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Update in facial nerve paralysis: tissue engineering and new technologies

Langhals, Nicholas B.a,b,*; Urbanchek, Melanie G.a,*; Ray, Amritac; Brenner, Michael J.c

Current Opinion in Otolaryngology & Head and Neck Surgery: August 2014 - Volume 22 - Issue 4 - p 291–299
doi: 10.1097/MOO.0000000000000062
FACIAL PLASTIC SURGERY: Edited by Travis T. Tollefson

Purpose of review To present the recent advances in the treatment of facial paralysis, emphasizing the emerging technologies. This review will summarize the current state of the art in the management of facial paralysis and discuss the advances in nerve regeneration, facial reanimation, and use of novel biomaterials. This review includes surgical innovations in reinnervation and reanimation as well as progress with bioelectrical interfaces.

Recent findings The last decade has witnessed major advances in the understanding of nerve injury and approaches for management. Key innovations include strategies to accelerate nerve regeneration, provide tissue-engineered constructs that may replace nonfunctional nerves, approaches to influence axonal guidance, limiting of donor-site morbidity, and optimization of functional outcomes. Approaches to muscle transfer continue to evolve, and new technologies allow for electrical nerve stimulation and use of artificial tissues.

Summary The fields of biomedical engineering and facial reanimation increasingly intersect, with innovative surgical approaches complementing a growing array of tissue engineering tools. The goal of treatment remains the predictable restoration of natural facial movement, with acceptable morbidity and long-term stability. Advances in bioelectrical interfaces and nanotechnology hold promise for widening the window for successful treatment intervention and for restoring both lost neural inputs and muscle function.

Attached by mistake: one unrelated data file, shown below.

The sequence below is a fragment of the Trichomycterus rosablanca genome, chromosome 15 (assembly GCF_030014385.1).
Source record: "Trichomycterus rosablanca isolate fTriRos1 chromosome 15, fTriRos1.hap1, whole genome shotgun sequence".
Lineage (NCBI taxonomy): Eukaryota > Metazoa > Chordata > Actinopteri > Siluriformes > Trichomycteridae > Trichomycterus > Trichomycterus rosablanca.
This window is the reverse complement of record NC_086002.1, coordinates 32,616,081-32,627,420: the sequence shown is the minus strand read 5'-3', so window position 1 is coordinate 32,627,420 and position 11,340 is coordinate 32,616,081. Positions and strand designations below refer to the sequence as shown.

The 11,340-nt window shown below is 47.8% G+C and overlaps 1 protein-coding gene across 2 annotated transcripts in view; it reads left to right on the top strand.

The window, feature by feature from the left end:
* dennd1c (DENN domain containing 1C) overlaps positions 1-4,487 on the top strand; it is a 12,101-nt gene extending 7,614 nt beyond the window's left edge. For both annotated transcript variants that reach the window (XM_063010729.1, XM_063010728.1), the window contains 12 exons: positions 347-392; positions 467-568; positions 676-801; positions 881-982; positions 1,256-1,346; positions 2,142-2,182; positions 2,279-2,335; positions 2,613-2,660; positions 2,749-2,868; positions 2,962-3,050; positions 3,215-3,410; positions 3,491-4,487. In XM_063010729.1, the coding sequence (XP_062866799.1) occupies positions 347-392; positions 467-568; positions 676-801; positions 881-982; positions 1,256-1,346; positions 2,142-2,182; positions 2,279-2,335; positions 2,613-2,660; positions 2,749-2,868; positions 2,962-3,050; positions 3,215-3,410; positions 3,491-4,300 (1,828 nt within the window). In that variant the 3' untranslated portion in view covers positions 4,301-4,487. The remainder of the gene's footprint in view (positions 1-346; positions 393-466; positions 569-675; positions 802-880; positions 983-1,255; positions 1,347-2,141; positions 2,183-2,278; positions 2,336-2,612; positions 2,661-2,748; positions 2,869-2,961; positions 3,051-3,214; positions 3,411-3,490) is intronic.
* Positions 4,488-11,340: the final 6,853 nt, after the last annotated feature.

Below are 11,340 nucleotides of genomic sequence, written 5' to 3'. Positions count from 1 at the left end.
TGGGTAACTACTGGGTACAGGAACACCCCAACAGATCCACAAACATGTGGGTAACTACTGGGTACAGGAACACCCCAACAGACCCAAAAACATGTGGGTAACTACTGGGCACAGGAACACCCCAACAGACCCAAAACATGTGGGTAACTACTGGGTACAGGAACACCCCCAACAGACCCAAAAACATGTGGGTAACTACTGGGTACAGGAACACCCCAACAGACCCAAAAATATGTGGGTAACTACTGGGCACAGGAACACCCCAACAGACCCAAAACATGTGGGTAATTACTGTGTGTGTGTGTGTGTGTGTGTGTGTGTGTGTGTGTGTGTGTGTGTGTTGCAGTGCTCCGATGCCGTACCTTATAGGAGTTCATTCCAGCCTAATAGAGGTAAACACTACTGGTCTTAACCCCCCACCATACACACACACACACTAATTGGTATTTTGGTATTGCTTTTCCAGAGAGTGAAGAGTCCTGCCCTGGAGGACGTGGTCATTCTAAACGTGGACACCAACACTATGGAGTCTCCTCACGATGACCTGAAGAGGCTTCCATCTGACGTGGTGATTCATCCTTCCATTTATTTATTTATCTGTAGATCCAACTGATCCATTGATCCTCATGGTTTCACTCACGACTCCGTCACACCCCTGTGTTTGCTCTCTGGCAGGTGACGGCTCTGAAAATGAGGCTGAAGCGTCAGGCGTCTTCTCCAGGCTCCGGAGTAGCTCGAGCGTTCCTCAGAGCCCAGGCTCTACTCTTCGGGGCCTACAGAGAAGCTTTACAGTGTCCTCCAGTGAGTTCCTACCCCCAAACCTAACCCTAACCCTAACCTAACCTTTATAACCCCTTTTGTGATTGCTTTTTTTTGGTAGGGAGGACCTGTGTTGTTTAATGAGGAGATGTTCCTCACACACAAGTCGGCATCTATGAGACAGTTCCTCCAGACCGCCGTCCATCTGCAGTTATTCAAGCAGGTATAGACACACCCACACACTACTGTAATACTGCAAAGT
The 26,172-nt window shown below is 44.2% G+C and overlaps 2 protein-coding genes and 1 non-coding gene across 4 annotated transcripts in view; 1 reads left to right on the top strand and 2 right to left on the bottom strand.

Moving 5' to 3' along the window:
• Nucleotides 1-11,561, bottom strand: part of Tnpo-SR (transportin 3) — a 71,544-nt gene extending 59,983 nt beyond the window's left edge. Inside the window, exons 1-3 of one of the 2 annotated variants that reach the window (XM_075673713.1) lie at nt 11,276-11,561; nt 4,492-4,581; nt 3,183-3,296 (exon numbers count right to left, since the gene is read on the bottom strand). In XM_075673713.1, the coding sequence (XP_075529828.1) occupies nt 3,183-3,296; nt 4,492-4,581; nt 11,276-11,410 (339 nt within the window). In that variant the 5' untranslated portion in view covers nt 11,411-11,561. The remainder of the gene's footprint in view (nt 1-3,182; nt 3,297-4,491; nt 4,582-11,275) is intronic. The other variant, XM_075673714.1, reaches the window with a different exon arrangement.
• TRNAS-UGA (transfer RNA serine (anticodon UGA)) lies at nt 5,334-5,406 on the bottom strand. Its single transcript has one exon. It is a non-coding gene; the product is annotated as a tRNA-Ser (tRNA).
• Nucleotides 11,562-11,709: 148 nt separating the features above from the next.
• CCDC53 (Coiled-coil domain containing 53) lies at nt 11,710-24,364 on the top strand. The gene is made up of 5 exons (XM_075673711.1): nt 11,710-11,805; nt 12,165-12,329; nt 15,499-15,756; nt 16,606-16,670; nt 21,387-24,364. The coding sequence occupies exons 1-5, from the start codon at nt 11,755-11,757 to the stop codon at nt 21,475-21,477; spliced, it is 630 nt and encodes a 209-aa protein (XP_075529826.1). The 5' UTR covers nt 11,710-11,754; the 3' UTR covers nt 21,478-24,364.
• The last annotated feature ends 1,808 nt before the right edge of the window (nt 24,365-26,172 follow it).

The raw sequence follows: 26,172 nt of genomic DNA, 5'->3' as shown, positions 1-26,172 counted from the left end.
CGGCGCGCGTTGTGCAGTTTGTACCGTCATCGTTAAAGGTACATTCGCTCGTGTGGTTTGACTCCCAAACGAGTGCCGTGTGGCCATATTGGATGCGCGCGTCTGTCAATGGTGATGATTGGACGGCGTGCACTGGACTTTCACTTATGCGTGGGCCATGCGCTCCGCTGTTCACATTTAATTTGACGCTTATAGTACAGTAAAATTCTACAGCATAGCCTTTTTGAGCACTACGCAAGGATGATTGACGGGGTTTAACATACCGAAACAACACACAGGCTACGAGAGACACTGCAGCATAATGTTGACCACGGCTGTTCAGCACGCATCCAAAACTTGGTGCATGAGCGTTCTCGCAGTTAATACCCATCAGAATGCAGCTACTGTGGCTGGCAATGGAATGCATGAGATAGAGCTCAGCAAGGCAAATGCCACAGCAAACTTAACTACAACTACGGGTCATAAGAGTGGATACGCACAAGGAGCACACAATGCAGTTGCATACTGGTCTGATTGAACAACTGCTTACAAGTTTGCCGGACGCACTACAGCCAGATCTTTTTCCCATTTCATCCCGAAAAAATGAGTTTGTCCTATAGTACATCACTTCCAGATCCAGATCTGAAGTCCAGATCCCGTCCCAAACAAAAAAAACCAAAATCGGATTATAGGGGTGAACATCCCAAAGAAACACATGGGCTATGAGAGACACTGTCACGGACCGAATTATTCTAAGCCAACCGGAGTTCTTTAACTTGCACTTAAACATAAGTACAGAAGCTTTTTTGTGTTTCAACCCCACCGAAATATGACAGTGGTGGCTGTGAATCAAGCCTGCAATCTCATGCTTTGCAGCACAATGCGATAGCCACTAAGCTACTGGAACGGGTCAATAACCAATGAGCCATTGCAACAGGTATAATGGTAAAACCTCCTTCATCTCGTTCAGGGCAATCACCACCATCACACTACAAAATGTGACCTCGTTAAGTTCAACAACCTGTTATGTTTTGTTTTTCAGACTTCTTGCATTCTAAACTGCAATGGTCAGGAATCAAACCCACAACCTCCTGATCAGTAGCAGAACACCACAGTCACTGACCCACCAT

aSection of Plastic Surgery, Department of Surgery

bDepartment of Biomedical Engineering

cDivision of Facial Plastic and Reconstructive Surgery, Department of Otolaryngology – Head and Neck Surgery, University of Michigan, Ann Arbor, Michigan, USA

*Nicholas B. Langhals and Melanie G. Urbanchek contributed equally to the writing of this article.

Correspondence to Michael J. Brenner, MD, Department of Otolaryngology – Head & Neck Surgery, University of Michigan School of Medicine, 1500 East Medical Center Drive, SPC 5312, 1904 Taubman Center, Ann Arbor, MI 48109-5312, USA. Tel: +1 734 232 9408; e-mail:

© 2014 Wolters Kluwer Health | Lippincott Williams & Wilkins